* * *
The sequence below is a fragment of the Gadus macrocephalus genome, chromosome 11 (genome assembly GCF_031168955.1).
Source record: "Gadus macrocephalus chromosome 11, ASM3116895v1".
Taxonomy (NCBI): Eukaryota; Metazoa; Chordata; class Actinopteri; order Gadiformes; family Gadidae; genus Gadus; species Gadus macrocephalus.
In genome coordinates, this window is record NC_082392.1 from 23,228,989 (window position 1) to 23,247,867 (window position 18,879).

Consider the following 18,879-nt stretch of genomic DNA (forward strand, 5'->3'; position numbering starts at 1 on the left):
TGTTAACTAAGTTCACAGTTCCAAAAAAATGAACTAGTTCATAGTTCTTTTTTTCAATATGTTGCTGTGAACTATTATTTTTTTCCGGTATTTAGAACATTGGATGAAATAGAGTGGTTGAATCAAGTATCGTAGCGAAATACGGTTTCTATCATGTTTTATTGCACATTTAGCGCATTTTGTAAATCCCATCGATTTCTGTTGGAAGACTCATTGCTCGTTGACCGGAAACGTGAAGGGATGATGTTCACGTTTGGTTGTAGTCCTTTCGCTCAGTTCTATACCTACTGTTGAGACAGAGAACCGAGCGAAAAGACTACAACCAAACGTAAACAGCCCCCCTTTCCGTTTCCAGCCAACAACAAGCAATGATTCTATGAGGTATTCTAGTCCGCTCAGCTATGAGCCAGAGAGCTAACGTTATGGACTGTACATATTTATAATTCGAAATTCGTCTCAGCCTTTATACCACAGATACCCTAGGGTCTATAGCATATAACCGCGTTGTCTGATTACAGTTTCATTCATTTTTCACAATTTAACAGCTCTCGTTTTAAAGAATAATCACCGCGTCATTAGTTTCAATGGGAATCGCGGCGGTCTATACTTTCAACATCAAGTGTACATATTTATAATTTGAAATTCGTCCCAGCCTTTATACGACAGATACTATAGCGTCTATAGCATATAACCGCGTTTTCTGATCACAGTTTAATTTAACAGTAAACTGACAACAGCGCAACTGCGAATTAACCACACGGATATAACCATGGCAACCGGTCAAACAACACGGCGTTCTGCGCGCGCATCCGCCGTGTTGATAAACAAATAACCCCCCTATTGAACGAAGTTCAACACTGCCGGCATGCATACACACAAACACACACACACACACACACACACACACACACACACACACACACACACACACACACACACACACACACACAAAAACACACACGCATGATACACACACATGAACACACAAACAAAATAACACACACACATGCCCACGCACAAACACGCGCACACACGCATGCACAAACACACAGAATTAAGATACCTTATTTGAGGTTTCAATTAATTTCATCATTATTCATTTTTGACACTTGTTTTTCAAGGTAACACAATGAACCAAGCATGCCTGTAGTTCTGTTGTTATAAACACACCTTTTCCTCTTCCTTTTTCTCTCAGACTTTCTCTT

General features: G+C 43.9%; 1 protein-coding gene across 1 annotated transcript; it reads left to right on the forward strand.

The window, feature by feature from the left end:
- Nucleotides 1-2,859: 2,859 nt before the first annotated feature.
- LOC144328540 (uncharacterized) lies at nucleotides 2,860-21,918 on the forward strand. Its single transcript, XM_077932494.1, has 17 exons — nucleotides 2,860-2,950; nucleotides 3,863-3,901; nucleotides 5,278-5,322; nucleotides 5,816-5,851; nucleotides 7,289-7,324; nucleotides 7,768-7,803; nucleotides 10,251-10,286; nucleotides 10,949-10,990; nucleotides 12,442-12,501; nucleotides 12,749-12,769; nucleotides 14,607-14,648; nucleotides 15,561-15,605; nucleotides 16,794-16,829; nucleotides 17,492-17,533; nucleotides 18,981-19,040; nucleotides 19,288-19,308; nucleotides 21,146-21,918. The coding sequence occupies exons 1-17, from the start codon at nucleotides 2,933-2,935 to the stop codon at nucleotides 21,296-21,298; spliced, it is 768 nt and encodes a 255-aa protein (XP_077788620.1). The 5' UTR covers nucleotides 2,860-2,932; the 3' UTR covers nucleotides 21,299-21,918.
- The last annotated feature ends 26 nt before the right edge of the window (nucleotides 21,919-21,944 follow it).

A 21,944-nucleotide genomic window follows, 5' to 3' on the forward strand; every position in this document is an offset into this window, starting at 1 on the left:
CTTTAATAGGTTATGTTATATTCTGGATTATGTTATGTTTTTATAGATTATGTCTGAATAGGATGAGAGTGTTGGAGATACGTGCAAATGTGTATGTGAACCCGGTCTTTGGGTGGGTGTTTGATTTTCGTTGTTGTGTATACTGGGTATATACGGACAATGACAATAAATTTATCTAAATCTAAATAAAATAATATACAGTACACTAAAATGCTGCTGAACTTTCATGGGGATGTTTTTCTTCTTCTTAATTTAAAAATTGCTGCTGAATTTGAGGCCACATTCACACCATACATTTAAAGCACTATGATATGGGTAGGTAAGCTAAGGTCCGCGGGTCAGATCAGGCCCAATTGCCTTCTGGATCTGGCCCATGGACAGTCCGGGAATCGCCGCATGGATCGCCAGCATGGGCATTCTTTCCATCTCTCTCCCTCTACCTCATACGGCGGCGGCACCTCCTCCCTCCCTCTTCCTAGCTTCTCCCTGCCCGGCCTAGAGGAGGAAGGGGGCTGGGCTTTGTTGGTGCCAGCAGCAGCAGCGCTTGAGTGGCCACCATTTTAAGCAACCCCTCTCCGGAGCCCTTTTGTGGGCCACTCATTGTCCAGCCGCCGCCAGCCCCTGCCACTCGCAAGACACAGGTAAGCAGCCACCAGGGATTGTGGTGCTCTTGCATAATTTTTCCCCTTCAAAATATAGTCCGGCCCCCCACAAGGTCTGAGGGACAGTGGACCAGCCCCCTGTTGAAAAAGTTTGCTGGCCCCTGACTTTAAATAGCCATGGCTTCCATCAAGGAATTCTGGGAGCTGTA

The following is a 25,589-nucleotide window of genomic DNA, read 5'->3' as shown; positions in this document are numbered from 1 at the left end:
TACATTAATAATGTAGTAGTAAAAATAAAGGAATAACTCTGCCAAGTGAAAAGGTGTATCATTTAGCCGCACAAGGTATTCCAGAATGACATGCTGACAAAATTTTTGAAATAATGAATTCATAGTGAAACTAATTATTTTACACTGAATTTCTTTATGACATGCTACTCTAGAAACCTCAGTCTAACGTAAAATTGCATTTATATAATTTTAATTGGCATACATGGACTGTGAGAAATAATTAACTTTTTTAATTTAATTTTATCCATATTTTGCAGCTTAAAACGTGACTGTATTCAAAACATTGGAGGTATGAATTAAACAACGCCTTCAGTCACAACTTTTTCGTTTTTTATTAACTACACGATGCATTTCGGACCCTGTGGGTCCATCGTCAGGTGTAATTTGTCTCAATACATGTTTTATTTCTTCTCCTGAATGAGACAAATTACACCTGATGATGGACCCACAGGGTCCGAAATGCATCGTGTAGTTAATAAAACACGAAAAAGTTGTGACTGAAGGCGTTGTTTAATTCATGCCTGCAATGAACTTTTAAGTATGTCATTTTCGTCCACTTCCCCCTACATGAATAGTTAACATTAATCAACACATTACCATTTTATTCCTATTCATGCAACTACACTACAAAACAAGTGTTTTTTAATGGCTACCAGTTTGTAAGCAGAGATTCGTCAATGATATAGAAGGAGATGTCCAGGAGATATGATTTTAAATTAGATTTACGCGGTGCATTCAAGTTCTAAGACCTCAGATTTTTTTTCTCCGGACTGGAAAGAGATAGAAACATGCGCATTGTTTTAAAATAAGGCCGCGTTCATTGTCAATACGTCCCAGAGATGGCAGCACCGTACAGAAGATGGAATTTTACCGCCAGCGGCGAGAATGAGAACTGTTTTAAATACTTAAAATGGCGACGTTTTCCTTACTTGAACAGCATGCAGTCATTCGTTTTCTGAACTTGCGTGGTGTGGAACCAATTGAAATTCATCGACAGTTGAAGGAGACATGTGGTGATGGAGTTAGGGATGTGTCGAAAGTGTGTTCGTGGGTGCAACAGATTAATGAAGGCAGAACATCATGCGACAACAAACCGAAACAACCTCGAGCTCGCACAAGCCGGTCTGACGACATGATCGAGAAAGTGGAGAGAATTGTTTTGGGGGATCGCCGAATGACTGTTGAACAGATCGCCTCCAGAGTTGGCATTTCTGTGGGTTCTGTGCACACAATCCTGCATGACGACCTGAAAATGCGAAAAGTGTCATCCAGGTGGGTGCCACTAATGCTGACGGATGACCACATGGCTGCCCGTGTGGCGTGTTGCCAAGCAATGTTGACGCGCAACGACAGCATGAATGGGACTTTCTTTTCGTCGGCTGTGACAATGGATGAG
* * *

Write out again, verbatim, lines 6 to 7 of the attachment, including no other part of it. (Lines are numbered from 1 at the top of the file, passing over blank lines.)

TGTTAACTAAGTTCACAGTTCCAAAAAAATGAACTAGTTCATAGTTCTTTTTTTCAATATGTTGCTGTGAACTATTATTTTTTTCCGGTATTTAGAACATTGGATGAAATAGAGTGGTTGAATCAAGTATCGTAGCGAAATACGGTTTCTATCATGTTTTATTGCACATTTAGCGCATTTTGTAAATCCCATCGATTTCTGTTGGAAGACTCATTGCTCGTTGACCGGAAACGTGAAGGGATGATGTTCACGTTTGGTTGTAGTCCTTTCGCTCAGTTCTATACCTACTGTTGAGACAGAGAACCGAGCGAAAAGACTACAACCAAACGTAAACAGCCCCCCTTTCCGTTTCCAGCCAACAACAAGCAATGATTCTATGAGGTATTCTAGTCCGCTCAGCTATGAGCCAGAGAGCTAACGTTATGGACTGTACATATTTATAATTCGAAATTCGTCTCAGCCTTTATACCACAGATACCCTAGGGTCTATAGCATATAACCGCGTTGTCTGATTACAGTTTCATTCATTTTTCACAATTTAACAGCTCTCGTTTTAAAGAATAATCACCGCGTCATTAGTTTCAATGGGAATCGCGGCGGTCTATACTTTCAACATCAAGTGTACATATTTATAATTTGAAATTCGTCCCAGCCTTTATACGACAGATACTATAGCGTCTATAGCATATAACCGCGTTTTCTGATCACAGTTTAATTTAACAGTAAACTGACAACAGCGCAACTGCGAATTAACCACACGGATATAACCATGGCAACCGGTCAAACAACACGGCGTTCTGCGCGCGCATCCGCCGTGTTGATAAACAAATAACCCCCCTATTGAACGAAGTTCAACACTGCCGGCATGCATACACACAAACACACACACACACACACACACACACACACACACACACACACACACACACACACACACACACACACACACAAAAACACACACGCATGATACACACACATGAACACACAAACAAAATAACACACACACATGCCCACGCACAAACACGCGCACACACGCATGCACAAACACACAGAATTAAGATACCTTATTTGAGGTTTCAATTAATTTCATCATTATTCATTTTTGACACTTGTTTTTCAAGGTAACACAATGAACCAAGCATGCCTGTAGTTCTGTTGTTATAAACACACCTTTTCCTCTTCCTTTTTCTCTCAGACTTTCTCTT

General features: G+C 43.9%; 1 protein-coding gene across 1 annotated transcript; it reads left to right on the forward strand.